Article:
3. Night Ranger - "Sister Christian"
Like a number of tunes on this list, it begins with a contemplative piano figure and slowly builds from there. This song hit #2 on US charts back in 1984, but enjoyed quite a resurgence upon being prominently featured in 97's Boogie Nights. If you've yet to see the movie or don't remember the scene, check it out. As the song is supposedly about Night Ranger drummer, Kelly Keagy's sister coming of age and "motoring" (driving around) with their friends, it has a truly unique (perhaps a bit creepy) theme for power ballad. Regardless, it still fits the within my definition under the totality of the circumstances.

2. Mötley Crüe - "Home Sweet Home"
Released in 1985, this was one of the biggest hits of the hair metal era and MTV's most requested video for four months(!) straight. "Home Sweet Home" was a rare example of the Crüe showing off their softer side, but it isn't too soft. This was always a crucial element in the artistry of crafting a power ballad, as the goal was to appeal to a wider audience without alienating your established fans. The success of this song propelled countless other bands to follow in Mötley Crüe's footsteps and craft a power ballad of their own. This was probably the single most important song in shaping the genre in the 80s.

1. Skid Row - "I Remember You"
Skid Row arrived right near the tail end of the hair metal party and had plenty of time to study the craft of writing a killer power ballad prior to releasing their debut. In many ways, this gave them and other Johnny-come-latelies an almost unfair advantage. By the late 80s, the power ballad blueprint was firmly in place. "I Remember You" is the perfect power ballad-- perfect song structure, glossy production, and Sebastian Bach sings with technical precision. It's probably too perfect, in fact. In many ways, the single is emblematic of the end of hair metal's heyday and why its demise was inevitable. By the time "I Remember You" surfaced in 1989, hair metal was extremely bloated and had become too predictable, too easily emulated, and way too homogenous.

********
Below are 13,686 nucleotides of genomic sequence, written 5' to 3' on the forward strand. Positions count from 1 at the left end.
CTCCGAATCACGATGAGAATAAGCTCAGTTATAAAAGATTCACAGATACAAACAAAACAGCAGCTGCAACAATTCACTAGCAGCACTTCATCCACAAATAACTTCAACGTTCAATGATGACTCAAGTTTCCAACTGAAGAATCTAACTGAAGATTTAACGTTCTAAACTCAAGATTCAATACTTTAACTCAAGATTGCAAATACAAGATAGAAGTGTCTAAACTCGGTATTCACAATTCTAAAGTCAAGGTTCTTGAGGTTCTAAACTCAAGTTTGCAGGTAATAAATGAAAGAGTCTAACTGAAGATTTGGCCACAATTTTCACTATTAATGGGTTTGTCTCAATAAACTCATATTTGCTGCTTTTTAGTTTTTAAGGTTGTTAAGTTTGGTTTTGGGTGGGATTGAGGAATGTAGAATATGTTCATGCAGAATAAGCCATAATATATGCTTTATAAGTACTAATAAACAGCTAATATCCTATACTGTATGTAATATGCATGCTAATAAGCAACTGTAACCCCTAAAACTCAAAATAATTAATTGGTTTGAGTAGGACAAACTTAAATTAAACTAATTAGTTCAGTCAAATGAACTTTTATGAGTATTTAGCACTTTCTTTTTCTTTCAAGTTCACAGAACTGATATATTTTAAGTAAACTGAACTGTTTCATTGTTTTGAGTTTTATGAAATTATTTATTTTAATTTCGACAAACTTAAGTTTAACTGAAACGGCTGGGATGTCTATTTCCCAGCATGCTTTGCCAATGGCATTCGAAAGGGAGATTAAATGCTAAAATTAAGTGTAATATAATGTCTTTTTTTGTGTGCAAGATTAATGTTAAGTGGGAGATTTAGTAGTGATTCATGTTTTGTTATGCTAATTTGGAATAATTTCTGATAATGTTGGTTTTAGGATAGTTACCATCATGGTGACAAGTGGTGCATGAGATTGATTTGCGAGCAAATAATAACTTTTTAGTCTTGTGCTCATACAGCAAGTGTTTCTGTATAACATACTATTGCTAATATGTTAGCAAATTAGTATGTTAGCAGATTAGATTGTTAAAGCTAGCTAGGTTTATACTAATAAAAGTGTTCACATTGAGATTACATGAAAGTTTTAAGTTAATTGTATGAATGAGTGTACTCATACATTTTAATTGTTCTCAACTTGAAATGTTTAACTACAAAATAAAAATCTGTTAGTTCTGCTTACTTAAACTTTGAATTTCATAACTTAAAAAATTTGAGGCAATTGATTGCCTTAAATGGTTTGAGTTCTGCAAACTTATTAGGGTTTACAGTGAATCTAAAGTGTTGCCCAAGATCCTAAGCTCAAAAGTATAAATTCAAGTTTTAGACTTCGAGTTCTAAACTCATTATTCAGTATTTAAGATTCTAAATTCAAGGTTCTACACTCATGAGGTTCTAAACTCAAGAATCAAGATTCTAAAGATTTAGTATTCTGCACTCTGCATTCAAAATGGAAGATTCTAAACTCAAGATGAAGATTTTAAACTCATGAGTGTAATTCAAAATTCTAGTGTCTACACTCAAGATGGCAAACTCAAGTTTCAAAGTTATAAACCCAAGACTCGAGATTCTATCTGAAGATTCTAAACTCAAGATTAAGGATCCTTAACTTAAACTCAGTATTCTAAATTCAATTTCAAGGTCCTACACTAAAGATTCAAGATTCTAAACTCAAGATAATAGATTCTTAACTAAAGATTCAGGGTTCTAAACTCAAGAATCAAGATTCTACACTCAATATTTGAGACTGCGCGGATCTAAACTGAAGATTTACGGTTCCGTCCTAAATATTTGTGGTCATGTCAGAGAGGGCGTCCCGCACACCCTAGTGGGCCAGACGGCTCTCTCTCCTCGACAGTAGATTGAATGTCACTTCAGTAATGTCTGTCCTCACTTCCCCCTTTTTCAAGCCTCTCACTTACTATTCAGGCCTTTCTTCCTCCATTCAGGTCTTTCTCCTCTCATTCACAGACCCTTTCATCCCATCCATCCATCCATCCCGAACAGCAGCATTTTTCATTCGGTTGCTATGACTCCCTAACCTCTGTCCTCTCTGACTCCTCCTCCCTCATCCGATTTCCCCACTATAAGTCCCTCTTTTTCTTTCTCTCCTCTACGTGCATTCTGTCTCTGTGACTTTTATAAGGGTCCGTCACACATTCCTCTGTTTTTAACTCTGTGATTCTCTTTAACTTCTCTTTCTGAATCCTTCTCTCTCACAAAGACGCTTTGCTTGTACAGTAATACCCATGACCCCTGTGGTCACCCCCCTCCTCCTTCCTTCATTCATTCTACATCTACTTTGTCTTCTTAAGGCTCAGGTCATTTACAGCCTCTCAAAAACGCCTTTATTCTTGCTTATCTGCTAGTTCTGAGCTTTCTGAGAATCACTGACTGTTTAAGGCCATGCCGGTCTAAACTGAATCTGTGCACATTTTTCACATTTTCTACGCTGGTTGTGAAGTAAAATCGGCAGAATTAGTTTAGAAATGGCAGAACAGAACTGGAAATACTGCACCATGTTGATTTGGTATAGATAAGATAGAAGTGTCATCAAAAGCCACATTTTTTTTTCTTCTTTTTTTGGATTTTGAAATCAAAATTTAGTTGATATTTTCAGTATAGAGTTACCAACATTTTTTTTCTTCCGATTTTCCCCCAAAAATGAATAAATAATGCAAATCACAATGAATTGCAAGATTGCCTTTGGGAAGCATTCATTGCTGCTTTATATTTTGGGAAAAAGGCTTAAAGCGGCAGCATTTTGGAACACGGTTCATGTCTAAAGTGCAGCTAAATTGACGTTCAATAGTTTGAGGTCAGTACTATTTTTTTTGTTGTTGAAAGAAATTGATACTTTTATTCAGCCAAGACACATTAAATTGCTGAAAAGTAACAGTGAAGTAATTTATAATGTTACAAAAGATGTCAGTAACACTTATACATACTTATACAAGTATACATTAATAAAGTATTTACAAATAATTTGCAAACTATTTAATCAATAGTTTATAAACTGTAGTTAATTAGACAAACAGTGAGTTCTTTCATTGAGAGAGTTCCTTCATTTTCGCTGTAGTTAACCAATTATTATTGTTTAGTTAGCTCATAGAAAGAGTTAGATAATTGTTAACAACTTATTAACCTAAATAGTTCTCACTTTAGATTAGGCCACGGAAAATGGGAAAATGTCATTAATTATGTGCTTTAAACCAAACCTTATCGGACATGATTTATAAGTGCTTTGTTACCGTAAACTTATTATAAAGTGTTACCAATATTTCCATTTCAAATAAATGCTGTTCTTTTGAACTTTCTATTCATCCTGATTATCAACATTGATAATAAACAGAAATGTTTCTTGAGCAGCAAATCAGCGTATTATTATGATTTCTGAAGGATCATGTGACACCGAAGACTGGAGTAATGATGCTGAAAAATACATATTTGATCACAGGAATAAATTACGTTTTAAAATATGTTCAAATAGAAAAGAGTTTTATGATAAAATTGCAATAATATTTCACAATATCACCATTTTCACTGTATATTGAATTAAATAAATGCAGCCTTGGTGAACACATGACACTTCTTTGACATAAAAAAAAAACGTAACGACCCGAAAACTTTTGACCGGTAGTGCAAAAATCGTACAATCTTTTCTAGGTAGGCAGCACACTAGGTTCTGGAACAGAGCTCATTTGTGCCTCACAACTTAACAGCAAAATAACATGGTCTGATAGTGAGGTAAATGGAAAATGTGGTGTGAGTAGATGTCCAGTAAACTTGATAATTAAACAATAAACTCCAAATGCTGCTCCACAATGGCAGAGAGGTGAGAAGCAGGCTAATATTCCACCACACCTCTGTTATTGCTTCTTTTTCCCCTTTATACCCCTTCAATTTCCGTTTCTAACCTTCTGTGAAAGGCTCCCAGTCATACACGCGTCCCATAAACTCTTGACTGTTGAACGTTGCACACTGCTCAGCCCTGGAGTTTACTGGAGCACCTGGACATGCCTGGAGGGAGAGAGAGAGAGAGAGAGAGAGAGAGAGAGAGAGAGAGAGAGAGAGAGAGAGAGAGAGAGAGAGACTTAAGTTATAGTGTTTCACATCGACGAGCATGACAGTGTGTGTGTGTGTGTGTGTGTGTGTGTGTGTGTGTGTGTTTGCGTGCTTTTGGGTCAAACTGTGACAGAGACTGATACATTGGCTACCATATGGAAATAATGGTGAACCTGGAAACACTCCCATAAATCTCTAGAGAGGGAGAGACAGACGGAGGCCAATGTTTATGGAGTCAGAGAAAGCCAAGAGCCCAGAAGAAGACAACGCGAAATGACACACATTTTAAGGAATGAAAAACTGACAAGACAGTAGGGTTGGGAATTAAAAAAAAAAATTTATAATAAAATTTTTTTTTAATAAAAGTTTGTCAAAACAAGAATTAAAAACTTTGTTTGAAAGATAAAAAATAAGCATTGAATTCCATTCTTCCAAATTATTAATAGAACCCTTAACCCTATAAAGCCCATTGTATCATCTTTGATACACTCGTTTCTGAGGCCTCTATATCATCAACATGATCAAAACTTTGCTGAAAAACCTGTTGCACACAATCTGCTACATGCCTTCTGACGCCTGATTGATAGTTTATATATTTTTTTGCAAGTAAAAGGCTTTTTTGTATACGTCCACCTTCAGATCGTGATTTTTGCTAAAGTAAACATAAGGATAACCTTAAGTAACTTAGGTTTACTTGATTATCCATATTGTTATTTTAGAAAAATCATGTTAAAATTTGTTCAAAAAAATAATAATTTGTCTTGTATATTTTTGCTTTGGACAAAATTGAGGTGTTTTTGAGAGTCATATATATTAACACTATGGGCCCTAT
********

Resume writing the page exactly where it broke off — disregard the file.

Wednesday, June 06, 2007

The White Stripes - "Rag and Bone"

It's no secret that I love me some White Stripes and shower them with fanboy-type praise nearly every opportunity I get. Well, tonight there's another good reason to do just that. A special 7" vinyl of the Stripes' "Rag and Bone" came packaged with the new issue of NME Magazine, which hit newsstands today. The 7" is the first official hard copy taste of the duo's highly anticipated new album Icky Thump, due June 18th. Although already released on iTunes, the physical copy of upcoming album's first single and awesome title track will be released on Tuesday. The full album is also becoming quite leaky, but don't tell Jack White...ole boy gets rather pissed (understandably, I suppose) about these things. While a number of the initial leaks were of rather low quality, excellent quality rips have started showing up on the intertubes as of late. I've resisted the temptation to seek out the suspect quality leaks because I don't wanna spoil the experience of first hearing this album by listening to crappy quality MP3s. As of this writing, I've only heard "Icky Thump" and "Rag and Bone". But based on the quality of these tunes, "I'm finding it harder to be a gentleman [and hold back] every day". (sorry, it was way too obvious)